Throughout his prominent and prolific career, Marcus Miller has been in the presence of greatness. From working with the masters at the height of their careers to leading today's phenoms towards their inevitable glory, Miller's legacy is an ever-expanding force in the face of music. With many familiar faces along his side, the bassist returned to Jazz at the Bistro to share his experience with six capacity crowds over three nights.
Backlit by a half dozen white discs ringed in a kaleidoscopic rainbow glow and wielding their instruments of psychedelic delight, Unknown Mortal Orchestra brought sounds to life that were less "down the rabbit hole" and more "up the tractor beam."
"I'm not dependent, I swear," said Monica Martin, sipping from what used to be a six-ounce glass of high-proof alcohol. As the night progressed, the banter of PHOX's lead singer devolved from hellos and song intros into ex-boyfriend stories punctuated with expletives, an argument about the definition of "skank" (which featured the statement "this is a group that wears a lot of plaid so this isn't an elitist thing"), and a handful of forgotten Blink-182 lyrics.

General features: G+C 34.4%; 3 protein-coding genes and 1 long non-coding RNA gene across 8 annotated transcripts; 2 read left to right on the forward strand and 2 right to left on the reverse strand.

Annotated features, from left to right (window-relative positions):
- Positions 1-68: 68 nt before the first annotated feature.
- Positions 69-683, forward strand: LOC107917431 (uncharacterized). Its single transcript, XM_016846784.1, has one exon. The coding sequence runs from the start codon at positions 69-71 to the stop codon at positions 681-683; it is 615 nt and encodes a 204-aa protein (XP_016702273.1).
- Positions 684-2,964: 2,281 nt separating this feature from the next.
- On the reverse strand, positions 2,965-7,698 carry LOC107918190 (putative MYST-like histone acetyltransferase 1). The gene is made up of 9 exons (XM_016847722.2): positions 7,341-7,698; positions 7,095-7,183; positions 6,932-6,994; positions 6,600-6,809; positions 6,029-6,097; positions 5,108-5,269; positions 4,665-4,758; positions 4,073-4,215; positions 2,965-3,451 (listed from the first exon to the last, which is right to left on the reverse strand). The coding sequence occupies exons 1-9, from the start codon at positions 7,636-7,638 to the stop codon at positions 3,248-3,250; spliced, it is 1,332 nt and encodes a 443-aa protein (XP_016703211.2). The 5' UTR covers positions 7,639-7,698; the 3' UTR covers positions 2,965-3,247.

Last fall, Jazz St. Louis debuted the Ferring Jazz Bistro in the new Dorothy & Harold Steward Center for Jazz and has since welcomed 17 of the genre's finest to four night stays on their updated new stage.
"Does anyone know what day of the week it is?" singer Kevin Parker asked the crowd. "That's actually an honest question," he clarified, pointing to his bandmate, laughing. It was a clear indication that his band, Tame Impala, has been moving so fast that time is simply not on their radar.
The last time St. Vincent performed in St. Louis she supported the Black Keys. She was excellent. Without the heft of a headliner whose energy drooped lower than a basset hound's ears, Annie Clark was able to give the audience a piece of her self.
With their newly released and highly anticipated second album, "Sound and Color," Alabama Shakes have proven they are no one-trick-pony, following up their acclaimed debut, "Boys and Girls" with a new collection of songs that are at once a departure from and a further exploration of the roots rock and throwback soul sound they exploded onto the scene with just a few years ago -- driven by the force of lead singer/guitarist Brittany Howard's vocals, which range from achingly soulful crooning to hardcore belting.